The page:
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Thinning down regulatory Cholesterol for small and medium firms is the need of the hour Niti Ayog survey of ease of doing business says

The challenge of making the grade on global ease of doing business index does not end with the introduction of goods and service tax GST or digitalisation of records but thinning down the regulatory cholesterol for small and medium firms, says a Niti Ayog survey of how the manufacturing sector viewed the implementation of ease of doing business of the central and state governments.

The report is based on an enterprise survey of over 3200 companies in the manufacturing sector across all states. The message coming out of it is unequivocal.

The survey concluded the central and state governments may have done a fair amount to make doing business easier, but they need to do much more, much more.

An enterprise survey of states in ease of doing business is a joint endeavor of the Niti Ayog and the IDFC Institute and the first report was released on August 29 as a parting gift to the country by the outgoing vice chairman of Niti Ayog Arvind Panagariya who is demitting office shortly. The second report will look into the affairs of individual states.

The central and state governments can boost all they want about how they have scythed processes axed paperwork, but businesses, especially small and medium ones, still complain about facing harassment at the hands of field level babus.

The findings are damning. Almost all the state governments boast of having introduced single window clearance system for industries, but the survey reveals hardly 20 per cent companies use the system. As much as 68 per cent do not. And 12 per cent have not even heard of single windows being implemented by the state.

Several state governments promise that they can complete all the formalities in less than a week for registration of a company for starting business. The survey however shows that even in the best performing state of Tamil Nadu, the time taken was 63 days. In Kerala and Assam it takes over 200 days. The average time taken by the states in the country was 118 days.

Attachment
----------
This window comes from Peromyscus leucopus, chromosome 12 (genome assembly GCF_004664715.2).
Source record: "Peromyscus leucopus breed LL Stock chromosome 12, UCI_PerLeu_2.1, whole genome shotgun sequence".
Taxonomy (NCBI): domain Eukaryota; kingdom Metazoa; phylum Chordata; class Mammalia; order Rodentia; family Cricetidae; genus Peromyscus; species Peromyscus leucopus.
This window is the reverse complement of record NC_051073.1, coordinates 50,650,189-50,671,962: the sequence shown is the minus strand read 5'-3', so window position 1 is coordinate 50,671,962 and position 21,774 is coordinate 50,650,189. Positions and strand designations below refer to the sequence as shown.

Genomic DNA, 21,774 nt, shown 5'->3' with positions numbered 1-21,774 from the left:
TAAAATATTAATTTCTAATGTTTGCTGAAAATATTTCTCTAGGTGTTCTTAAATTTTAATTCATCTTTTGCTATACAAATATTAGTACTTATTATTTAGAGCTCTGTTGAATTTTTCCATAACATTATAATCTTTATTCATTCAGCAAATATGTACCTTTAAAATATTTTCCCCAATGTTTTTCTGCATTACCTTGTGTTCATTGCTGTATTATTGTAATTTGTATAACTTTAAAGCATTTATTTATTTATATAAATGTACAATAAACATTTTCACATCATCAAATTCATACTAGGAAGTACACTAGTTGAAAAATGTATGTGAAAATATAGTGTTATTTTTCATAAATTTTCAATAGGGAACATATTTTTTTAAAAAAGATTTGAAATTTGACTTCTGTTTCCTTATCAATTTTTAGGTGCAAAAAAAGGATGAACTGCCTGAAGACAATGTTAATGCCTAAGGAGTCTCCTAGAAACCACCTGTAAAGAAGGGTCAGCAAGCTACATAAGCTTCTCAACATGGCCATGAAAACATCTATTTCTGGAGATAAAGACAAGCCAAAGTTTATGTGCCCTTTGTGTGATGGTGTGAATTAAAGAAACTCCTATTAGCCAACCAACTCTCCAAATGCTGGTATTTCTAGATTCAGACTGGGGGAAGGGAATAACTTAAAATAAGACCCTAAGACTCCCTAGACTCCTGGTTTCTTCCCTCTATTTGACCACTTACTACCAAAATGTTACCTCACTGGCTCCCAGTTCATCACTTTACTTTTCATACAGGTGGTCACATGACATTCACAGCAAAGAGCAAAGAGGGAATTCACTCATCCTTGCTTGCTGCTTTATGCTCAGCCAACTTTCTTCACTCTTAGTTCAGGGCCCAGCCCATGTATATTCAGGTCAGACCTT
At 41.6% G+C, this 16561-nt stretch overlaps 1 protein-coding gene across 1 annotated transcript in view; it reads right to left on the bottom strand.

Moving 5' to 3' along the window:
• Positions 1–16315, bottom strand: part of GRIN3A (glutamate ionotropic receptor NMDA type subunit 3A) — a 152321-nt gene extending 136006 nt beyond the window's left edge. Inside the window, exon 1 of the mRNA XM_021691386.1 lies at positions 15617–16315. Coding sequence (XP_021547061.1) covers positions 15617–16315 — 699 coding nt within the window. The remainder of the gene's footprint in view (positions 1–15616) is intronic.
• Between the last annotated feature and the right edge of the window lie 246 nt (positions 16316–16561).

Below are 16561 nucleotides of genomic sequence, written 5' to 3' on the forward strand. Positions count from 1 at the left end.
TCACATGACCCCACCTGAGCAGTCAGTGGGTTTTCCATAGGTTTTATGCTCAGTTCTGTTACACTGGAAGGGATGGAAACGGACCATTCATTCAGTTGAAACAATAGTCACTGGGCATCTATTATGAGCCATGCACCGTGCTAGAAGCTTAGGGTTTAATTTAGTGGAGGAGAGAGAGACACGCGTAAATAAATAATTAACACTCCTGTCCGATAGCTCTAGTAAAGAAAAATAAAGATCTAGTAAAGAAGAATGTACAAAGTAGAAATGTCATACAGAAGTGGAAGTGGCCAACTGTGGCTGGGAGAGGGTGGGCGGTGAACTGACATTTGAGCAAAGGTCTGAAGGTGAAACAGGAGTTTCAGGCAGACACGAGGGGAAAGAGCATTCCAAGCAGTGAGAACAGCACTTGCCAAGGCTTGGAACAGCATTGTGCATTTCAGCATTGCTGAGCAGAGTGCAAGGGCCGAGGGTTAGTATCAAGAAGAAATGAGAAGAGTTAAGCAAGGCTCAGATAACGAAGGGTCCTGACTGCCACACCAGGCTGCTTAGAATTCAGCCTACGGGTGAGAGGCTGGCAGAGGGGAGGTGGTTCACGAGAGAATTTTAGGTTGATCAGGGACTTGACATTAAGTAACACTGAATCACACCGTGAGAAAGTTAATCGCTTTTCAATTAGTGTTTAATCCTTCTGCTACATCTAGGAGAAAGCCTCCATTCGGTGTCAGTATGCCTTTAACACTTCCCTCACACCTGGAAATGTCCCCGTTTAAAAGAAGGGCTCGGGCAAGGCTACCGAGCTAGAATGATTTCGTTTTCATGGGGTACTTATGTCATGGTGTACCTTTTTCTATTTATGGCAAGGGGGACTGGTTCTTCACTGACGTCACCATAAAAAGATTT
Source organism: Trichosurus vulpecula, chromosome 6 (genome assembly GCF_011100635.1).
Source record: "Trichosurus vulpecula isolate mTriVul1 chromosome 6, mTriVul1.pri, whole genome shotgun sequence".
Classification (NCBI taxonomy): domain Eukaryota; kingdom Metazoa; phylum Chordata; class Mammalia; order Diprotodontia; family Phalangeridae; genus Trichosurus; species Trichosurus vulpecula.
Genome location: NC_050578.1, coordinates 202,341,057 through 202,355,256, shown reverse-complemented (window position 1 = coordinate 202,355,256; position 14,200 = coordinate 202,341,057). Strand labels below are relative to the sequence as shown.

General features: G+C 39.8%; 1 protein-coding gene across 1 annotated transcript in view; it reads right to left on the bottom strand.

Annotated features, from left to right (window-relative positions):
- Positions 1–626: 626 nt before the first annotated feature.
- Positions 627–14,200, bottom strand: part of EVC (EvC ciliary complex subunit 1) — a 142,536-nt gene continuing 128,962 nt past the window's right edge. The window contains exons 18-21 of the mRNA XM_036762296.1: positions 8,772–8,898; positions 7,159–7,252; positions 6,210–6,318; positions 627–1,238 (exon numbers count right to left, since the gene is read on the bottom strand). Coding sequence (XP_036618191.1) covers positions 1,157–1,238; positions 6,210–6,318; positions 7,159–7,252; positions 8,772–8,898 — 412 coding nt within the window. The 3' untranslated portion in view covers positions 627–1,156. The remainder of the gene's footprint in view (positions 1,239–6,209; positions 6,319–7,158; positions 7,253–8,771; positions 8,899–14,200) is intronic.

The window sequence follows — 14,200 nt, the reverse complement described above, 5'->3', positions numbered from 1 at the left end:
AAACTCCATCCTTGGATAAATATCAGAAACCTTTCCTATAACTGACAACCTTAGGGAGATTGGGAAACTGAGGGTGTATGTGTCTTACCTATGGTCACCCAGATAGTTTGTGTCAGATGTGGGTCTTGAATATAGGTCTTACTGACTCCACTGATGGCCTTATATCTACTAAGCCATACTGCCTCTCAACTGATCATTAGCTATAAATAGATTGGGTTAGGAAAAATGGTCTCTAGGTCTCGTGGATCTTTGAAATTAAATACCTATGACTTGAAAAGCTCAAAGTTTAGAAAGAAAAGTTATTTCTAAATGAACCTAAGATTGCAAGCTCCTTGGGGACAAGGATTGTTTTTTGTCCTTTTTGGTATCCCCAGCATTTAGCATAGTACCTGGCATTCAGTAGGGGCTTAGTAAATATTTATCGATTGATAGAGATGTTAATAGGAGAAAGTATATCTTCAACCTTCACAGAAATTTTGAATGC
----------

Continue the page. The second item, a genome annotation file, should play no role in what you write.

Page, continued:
Land and construction continue to be bugbear for companies. The average time to get the land allotted by the state governments is 156 days. The only exception is Himachal Pradesh which completes the work in less than a month-28 days.

Getting construction permits and no objection certificates takes on an average, 112 days and 75 days respectively. This is an area where corruption is rampant and clearly this needs to be tackled urgently. But will this be done, considering this is a huge money spinner for the bureaucrats?

At a time when the government is grappling with the challenge of giving a boost to employment intensive sectors, the report shows that it is these sectors which deal with more regulatory challenges than the capital intensive ones. The survey covered a large number of labour intensive industries like textiles, food products and non metallic mineral products sector.

The survey reveals that labour intensive sectors are less likely to use self certification under the Minimum wages act and Payment of wages act. 19 per cent of them report that finding skilled workers is a severe obstacle while 33 per cent report about difficulty in hiring contract labour. Terminating an employee remains a problem for 14 per cent of the industries. They faced problems in setting up business, getting land and construction permits and tax related compliance.

Access to credit is another area that the report flags. It shows that retained earnings and personal savings together account for 59 per cent of financing of firms. While 46 per cent of the firms said access to finance is not a problem, 54 per cent said it is either a moderate or a severe obstacle.

Industries which were set up after 2014 took lesser time than the older firms in setting up business, getting land, construction related permits, water connection, sewage connections and labour compliances among others. But they find problems in the case of environment approval, registering for VAT and hours of water shortage.

Another interesting finding of the survey is that the life is easier for businesses in high growth states as against those in low growth states. It also finds that the share of young firms is higher in high growth states than in low growth states. The gap between initiative and the ground reality is pretty large in many cases. This points to the clear need to get the lower bureaucracy on board, using a carrot and stick approach. Merely putting processes online is not adequate the survey concluded.


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